Lawrence Liu wrote in Key success factor for Enterprise 2.0: Finding new roles for middle management
…Enterprise 2.0 technologies enable people who are doing the “real” work within organizations to bypass their middle management and connect and collaborate with each other directly as well as update and engage upper management directly. By cutting out middle management, the savings are not only in the salaries of those individuals but also in the time and energy expended by their subordinates and upper management to interact with them. Yes, middle management is the tangible overhead in many organizations that Enterprise 2.0 can eliminate!
I too believe this change will come, and that the flatter organisations of the future may well resemble the consulting organizations of today – the likes of IBM Global Services, McKinsey or Microsoft Consulting Services (MCS), where until a few moths ago I worked.
Lawrence goes on to argue that a manager to report ratio of 1:30 is impossible, but in MCS that is exactly what it was. Managers were not your traditional manager though. They were not responsible for giving reports work to do. Instead a resource pool operated with resourcing managers identifying staff with the right skills mix to quickly staff-up and tear down projects. Consultants had to proactively go about managing their career, promoting themselves and finding their next job. This, I believe will become the new model of the corporation in a Web 2.0 world. And the fact of the matter is this model exists today in many consulting firms.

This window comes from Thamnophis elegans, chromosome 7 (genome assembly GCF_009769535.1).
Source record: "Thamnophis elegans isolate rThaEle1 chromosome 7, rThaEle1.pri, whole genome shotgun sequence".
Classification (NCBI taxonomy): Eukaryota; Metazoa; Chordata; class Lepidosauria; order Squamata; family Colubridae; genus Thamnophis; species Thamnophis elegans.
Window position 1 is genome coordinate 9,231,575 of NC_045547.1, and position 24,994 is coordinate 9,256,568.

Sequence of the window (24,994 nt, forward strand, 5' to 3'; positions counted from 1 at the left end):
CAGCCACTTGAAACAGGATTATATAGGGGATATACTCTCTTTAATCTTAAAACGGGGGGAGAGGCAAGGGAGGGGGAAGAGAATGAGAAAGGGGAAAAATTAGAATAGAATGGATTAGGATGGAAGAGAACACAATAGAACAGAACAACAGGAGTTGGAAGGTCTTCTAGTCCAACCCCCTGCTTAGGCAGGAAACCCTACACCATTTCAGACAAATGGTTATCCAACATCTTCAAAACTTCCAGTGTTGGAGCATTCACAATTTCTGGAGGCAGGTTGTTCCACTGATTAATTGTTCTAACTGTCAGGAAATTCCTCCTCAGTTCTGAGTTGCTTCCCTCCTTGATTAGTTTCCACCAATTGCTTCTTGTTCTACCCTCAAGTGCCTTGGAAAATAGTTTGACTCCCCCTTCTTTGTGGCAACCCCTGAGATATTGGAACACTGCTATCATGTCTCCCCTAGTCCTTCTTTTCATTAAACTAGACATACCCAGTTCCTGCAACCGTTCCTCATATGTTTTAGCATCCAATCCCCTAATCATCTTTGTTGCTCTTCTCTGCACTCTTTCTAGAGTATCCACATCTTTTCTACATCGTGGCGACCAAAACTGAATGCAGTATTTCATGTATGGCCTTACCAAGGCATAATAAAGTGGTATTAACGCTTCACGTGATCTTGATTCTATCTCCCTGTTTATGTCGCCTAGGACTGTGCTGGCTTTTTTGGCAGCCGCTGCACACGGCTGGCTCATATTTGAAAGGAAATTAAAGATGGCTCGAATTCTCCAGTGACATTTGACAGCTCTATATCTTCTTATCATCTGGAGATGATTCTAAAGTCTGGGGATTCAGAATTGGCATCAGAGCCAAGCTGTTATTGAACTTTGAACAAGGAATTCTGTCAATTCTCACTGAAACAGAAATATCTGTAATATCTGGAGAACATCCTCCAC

But the impact and change brought about by Enterprise 2.0 will not be without pain. MCS went through plenty when they made the change some 3 years ago. A lot of middle managers DID have to find themselves new jobs. And it was VERY painful.
If you are interested in the cultural impact this new world of work will bring, Tom Peters has written some good stuff on the topic of working and thriving in this kind of workplace. The best place to start would be his Brand YOU article in Fast Company. An absolute must read for anyone in the professional services industry.